How To Set Up a Private Docker Registry on Ubuntu 18.04


On the server you have created to host your private Docker Registry, you can create a docker-registry directory, move into it, and then create a data subfolder with the following commands:

    mkdir ~/docker-registry && cd $_

    mkdir data

The thing that perked my interest was the use of $_

I realised that this was somehow magically changing into the newly created ~/docker-registry subdirectory .....

How did this work ?

The internet had the answer ...

what does 'cd $_' mean?

$_ expands to the last argument to the previous simple command* or to previous command if it had no arguments.

mkdir my-new-project && cd $_

^ Here you have a command made of two simple commands. The last argument to the first one is my-new-project so $_ in the second simple command will expand to my-new-project. 


In other words, the magic argument $_ means "Take the argument from the previous command i.e. my-new-project and run the cd command against it.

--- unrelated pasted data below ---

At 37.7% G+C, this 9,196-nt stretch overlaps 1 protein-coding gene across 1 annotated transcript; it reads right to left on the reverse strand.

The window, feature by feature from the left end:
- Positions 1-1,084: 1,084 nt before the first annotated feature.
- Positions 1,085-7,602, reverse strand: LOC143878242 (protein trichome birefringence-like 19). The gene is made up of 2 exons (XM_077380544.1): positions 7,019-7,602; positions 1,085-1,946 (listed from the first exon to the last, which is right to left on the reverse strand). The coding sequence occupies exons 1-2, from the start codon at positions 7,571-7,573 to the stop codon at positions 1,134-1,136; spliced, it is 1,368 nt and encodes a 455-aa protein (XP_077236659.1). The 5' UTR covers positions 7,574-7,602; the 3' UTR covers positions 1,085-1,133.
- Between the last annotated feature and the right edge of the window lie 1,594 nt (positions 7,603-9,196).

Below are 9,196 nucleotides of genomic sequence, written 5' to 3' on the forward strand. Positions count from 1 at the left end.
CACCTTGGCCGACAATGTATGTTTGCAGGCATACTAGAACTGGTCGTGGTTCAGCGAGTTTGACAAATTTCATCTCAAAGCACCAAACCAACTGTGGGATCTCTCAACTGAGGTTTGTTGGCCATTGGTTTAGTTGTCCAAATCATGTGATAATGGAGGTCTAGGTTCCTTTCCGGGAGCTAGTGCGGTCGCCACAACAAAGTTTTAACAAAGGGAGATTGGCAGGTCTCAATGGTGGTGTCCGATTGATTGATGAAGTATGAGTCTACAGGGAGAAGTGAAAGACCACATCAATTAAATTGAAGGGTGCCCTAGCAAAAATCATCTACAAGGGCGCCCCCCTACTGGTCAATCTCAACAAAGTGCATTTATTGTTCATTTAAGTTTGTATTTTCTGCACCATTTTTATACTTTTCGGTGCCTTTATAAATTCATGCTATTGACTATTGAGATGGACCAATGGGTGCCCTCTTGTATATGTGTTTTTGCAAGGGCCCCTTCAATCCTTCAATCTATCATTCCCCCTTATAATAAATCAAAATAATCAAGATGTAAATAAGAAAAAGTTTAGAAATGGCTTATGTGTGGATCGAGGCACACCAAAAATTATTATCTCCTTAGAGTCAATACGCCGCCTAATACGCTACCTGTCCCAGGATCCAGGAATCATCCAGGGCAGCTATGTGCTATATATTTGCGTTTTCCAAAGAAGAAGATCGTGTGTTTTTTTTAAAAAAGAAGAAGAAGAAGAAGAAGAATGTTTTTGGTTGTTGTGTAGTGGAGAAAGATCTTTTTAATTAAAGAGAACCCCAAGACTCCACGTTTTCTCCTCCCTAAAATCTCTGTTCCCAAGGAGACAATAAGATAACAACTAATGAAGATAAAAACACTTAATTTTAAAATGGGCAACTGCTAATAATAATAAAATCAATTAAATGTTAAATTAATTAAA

So, to take the first example further, I could've done this: -

mkdir -p ~/docker-registry/data && cd $_

which would: -

(a) create the entire path - ~/docker-registry/data
(b) change into it

which can be validated: -

pwd

/Users/hayd/docker-registry/data

Amazing !

Nginx and IP v6 - not best friends ...

Having installed Nginx on an Ubuntu 18.04.3 LTS box, I saw this: -

systemctl status nginx.service

● nginx.service - A high performance web server and a reverse proxy server
   Loaded: loaded (/lib/systemd/system/nginx.service; enabled; vendor preset: enabled)